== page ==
He did the 'sweetest thing ever' for prom and the internet is loving it.

It's prom season ... and you know what that means.

Teens across America are getting dressed up, making reservations at their most luxurious local Applebee's,  then dancing the night away in a school gymnasium where the basketball hoop has been artfully decorated to fit the theme. (Quick question: Why is the theme sometimes Titanic? Do people not know what happened after all the dancing was done on that ship?)

Prom also means agonizing over who you're going to go with. Are you going to ask someone? Will you wait and hope to be asked? Will you go alone? With a group of friends? Who will you take photos with? And will they end up in the yearbook?


You remember what that was like, right? It was a big deal.

So one high school senior became a big deal — all because he brought his mom to prom.

Meet Joe Moreno (aka Joe Angel), a senior in Corpus Christi, Texas. Back when he was in middle school, he asked his mom, Vanessa, to prom. Now, that may sound a little strange, but Moreno had a very good reason. Well, two.

First, moms are awesome. Second, Joe's mom missed her own prom. Vanessa had to leave high school when she became pregnant at 17. So all the things she thought she'd get to do, she told KRIS-TV, had to be put aside so she could raise Joe, and eventually, his siblings.

"It was a sacrifice that I had made. My sacrifice was to give my children my all. I put everything into him. I push them to become everything they can," she said.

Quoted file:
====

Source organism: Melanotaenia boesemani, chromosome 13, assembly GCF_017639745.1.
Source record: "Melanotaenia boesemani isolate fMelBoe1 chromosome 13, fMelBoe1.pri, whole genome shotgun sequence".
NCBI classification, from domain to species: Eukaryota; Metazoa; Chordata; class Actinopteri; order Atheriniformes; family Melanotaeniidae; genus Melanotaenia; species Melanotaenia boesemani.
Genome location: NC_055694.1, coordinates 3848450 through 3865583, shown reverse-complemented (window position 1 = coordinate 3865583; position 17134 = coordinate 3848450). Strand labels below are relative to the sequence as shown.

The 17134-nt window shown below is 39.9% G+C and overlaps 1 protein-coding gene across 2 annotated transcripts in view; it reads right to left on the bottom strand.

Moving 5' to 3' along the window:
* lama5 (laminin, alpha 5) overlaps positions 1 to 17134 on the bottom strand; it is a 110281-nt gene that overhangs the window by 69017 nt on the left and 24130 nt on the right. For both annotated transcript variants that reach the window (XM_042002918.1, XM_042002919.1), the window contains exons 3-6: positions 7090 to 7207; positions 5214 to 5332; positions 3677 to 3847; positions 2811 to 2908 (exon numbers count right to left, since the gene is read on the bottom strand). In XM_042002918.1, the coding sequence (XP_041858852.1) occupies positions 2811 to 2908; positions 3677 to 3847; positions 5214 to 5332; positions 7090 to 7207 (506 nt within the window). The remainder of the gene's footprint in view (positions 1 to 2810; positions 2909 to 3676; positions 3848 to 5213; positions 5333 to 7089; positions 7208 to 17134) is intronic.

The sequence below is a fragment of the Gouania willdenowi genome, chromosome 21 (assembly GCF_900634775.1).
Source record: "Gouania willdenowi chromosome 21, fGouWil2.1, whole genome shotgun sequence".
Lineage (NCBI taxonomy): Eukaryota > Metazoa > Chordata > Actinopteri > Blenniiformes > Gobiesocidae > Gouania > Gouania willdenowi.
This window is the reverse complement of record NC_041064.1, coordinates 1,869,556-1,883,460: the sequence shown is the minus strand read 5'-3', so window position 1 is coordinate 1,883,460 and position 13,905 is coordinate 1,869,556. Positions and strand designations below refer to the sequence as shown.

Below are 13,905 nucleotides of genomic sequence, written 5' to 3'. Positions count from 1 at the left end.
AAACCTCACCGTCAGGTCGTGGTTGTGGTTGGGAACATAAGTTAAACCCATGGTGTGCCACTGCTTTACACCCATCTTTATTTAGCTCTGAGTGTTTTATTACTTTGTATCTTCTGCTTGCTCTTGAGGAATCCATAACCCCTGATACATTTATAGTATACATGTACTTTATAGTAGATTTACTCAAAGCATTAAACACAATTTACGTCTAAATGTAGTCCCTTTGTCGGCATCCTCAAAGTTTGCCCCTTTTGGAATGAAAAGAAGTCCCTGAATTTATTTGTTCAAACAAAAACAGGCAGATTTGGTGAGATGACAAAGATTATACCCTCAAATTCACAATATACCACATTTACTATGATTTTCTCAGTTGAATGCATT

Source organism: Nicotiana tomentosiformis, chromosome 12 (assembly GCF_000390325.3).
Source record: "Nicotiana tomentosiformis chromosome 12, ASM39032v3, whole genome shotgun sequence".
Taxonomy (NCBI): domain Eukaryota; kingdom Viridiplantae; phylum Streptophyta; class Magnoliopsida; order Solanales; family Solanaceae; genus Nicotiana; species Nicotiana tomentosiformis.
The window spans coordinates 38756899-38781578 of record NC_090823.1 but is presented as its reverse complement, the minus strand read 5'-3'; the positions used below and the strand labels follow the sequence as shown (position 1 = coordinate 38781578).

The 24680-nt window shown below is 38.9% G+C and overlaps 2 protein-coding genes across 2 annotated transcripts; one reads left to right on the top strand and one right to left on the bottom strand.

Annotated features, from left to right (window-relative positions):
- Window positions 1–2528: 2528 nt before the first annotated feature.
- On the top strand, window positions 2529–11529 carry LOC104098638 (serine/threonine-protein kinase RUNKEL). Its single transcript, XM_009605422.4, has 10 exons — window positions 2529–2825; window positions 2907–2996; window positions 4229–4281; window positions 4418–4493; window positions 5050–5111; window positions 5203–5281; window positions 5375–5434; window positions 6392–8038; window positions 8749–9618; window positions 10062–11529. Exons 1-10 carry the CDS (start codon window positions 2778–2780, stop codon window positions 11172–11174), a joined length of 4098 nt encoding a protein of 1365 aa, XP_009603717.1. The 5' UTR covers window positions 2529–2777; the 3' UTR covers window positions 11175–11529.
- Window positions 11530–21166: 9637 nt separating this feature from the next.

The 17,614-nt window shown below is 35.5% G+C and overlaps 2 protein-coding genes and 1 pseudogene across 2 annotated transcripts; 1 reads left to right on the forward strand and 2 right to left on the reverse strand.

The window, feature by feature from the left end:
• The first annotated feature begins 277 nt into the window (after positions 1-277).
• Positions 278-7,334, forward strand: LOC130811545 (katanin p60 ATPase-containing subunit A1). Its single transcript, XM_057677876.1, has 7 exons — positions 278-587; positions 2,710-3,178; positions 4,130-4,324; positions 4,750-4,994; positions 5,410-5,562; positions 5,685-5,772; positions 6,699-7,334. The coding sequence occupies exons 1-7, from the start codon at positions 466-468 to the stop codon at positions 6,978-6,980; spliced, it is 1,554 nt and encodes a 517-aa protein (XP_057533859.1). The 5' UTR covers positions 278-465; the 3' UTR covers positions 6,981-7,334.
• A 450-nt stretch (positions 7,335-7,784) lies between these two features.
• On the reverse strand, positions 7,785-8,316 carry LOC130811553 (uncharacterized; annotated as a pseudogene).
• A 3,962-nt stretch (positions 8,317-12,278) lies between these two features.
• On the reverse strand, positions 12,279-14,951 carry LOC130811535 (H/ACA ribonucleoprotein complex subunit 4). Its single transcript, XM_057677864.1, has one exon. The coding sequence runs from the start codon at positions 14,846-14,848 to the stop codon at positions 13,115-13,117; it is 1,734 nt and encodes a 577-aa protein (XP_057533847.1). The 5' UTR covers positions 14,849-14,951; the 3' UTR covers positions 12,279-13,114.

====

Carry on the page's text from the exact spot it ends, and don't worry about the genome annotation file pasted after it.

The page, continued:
Joe thanked his mother, who he refers to as "the most important woman in his life." He told the school his story, asked for permission to bring his mom, and then picked her up with a corsage in hand.

The mother-son duo topped it all off by taking official prom photos, which Joe posted on Twitter.

Joe's story has the internet in happy tears.

In a world where things are often frightening and confusing, this story provides the level of wholesomeness that we all so desperately need. Moreno's prom pics went viral, and Twitter couldn't handle their emotions, with scores of people telling Joe how much he'd inspired them.

One person also made an important discovery:

Hey, it's a good dress, okay? It's a good dress!

This story's an important reminder to show the people closest to you how much you love them.

No, you don't have to take your mom to prom — although this could definitely become a trend — but it's never wrong to show love and gratitude to the people who make your life better (in fact, research shows that it will make you happier).

Joe's gift of prom has certainly brought he and his mom closer together. Missing it the first time around was something Vanessa felt she "had to sacrifice so that I could work and give to my child without anyone else helping me." Years later, it turns her her son feels just as strongly about doing right by her.

"My mom's the most important person to me. I really love her and everything she's done for me," he said. Now everyone else does, too.

Simon & Garfunkel's song "Bridge Over Troubled Water" has been covered by more than 50 different musical artists, from Aretha Franklin to Elvis Presley to Willie Nelson. It's a timeless classic that taps into the universal struggle of feeling down and the comfort of having someone to lift us up. It's beloved for its soothing melody and cathartic lyrics, and after a year of pandemic challenges, it's perhaps more poignant now than ever.